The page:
Autumn has arrived and it’s finally mushroom season! At this time of year every walk in the forest is like a treasure hunt. You never know what beautiful, rare or even tasty treat might be hiding behind the next tree.
This is also a great time of year to appreciate the fungi that produce the mushrooms. Fungi are made up of mycelium, which is composed of long branching microscopic filaments called hyphae. Mushrooms are their fruiting body. Not all fungi produce mushrooms (for example moulds and yeasts), but all play extremely important roles in the ecosystem and for society.
Firstly, mushrooms are delicious! There are a wide variety of mushrooms that can be used in any meal. Many make good meat or seafood substitutes. Morels have a rich smoky taste and light texture. Shimeji are rich and nutty. Saffron milk caps are crunchy and make excellent pickles. Slippery jacks are great in risotto or ground up to make a soup. Truffles have a deep earthy smell and even a small amount of truffle oil can add depth to any dish. There is even a mushroom called the candy cap because it smells incredibly strongly of maple syrup. It’s not just the mushroom producing fungi that are good to eat. Yeasts are essential to brewing and baking, and moulds are important to producing many foods such as tempeh.
Fungi have many medicinal qualities. Recent studies have shown that eating mushrooms daily can cut your risk of developing dementia by up to 50%. Mushrooms have been used in traditional medicine to treat a wide variety of illnesses. Many have been found to have anti-cancer properties and most of our anti-biotics come from fungi.
Fungi are the web that keep many of our ecosystems alive. They form partnerships with plants, insects and animals. They are essential as decomposers in the nutrient cycle, breaking down dead matter and building up soil.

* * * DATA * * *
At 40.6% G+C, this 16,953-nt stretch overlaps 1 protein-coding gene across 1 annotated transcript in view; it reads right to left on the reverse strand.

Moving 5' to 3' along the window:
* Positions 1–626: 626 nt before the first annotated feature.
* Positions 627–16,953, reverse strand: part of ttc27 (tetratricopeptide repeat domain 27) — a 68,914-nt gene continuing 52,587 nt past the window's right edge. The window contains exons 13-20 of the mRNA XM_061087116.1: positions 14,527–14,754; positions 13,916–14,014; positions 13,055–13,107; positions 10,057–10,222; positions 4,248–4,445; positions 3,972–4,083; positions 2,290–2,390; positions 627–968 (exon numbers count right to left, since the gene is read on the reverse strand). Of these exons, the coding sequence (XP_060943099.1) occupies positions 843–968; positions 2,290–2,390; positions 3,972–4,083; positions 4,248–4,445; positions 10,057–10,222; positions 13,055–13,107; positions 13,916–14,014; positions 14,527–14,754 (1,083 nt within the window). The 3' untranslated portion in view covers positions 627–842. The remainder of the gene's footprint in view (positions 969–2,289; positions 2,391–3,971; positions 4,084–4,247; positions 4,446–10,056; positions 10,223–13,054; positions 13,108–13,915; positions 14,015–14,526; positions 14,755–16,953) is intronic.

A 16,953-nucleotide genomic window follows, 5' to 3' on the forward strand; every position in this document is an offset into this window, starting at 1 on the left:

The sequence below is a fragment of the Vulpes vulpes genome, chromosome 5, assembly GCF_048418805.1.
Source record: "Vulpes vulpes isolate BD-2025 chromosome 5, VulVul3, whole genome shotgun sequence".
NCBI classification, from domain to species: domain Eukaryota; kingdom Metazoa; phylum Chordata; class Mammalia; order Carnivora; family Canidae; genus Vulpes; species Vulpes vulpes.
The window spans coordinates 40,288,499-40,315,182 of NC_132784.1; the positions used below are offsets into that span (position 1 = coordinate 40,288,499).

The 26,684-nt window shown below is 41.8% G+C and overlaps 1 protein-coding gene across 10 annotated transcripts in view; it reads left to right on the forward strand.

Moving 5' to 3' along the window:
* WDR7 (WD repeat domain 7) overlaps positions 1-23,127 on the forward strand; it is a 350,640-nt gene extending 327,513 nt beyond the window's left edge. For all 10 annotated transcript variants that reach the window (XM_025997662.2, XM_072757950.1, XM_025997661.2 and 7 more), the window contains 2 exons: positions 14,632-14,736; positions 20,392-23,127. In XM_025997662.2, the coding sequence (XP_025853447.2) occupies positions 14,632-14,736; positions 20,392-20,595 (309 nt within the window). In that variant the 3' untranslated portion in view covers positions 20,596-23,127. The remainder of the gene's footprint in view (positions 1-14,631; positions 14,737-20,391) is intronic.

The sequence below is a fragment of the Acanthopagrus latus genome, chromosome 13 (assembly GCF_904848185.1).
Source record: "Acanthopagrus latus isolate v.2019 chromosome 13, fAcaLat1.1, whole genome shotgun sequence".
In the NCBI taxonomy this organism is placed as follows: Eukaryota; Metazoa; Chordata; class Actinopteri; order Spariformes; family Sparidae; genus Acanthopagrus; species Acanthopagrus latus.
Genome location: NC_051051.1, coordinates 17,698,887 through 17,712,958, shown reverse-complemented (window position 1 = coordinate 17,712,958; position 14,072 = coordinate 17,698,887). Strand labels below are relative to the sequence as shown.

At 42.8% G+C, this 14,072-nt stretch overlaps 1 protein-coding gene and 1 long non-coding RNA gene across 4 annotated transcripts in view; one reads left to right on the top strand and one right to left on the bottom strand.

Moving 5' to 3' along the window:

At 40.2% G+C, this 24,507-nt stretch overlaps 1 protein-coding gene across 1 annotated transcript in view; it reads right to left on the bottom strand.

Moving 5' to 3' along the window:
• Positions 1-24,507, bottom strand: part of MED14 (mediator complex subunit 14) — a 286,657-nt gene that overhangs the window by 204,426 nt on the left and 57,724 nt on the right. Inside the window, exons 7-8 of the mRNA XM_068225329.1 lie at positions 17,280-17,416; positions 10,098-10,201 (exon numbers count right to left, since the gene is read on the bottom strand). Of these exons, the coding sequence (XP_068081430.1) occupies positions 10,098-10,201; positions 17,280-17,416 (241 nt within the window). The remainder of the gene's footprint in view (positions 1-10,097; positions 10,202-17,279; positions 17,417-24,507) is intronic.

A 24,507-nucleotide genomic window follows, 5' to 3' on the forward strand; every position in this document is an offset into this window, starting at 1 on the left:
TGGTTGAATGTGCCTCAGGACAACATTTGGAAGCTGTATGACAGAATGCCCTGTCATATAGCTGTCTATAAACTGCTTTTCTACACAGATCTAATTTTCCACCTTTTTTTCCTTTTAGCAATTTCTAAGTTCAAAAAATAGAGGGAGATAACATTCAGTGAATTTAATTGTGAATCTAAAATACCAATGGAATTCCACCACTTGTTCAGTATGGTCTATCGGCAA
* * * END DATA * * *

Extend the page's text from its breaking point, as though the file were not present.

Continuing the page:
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Mycena cystidiosa at Wombat Forest. The mycelium can be seen on the bark.
Mycorrhizal fungi form partnerships with the roots of plants. In exchange for sugars from the plant, the fungi help to provide water, minerals and protection from disease. The fungi also transfer nutrients between plants, meaning that larger stronger trees can help keep other trees alive, thus protecting the whole forest. Endophytic fungi live inside plants without causing disease. They can protect the plant from herbivory, disease, drought and enhance its growth and nutrient uptake.
Fungi are an important food source for native animals, especially in dry areas. For example, native truffles make up 80%-90% of the long-footed potoroo’s diet. Fungi also live in the guts of many insects and animals helping them digest their food.
Fungi also help control pests. For example, Cordyceps helps control and balance insect populations in the wild. Trichoderma, the green mould that often appears on old bread or citrus, protects plants by killing off other fungi that cause disease.
Many of our native fungi are threatened by climate change, land clearing and increased fire frequency and intensity. Fungi do so much for us it’s nice to give something back. The native common morel is delicious but it’s also endangered. Fortunately, it’s also possible to cultivate them. This spring if you find morels, rather than eating them, think about mixing one in with a pile of moist woodchip mulch. That way you’ll not only be providing habitat for an endangered species, you might also get more delicious morels in the future.
Warning: Many wild mushroom species are poisonous and they can be difficult to identify. Do not forage for edible mushrooms without the help of an expert.
If you want to learn how to cultivate mushrooms, there is a workshop on May 18 – check it out!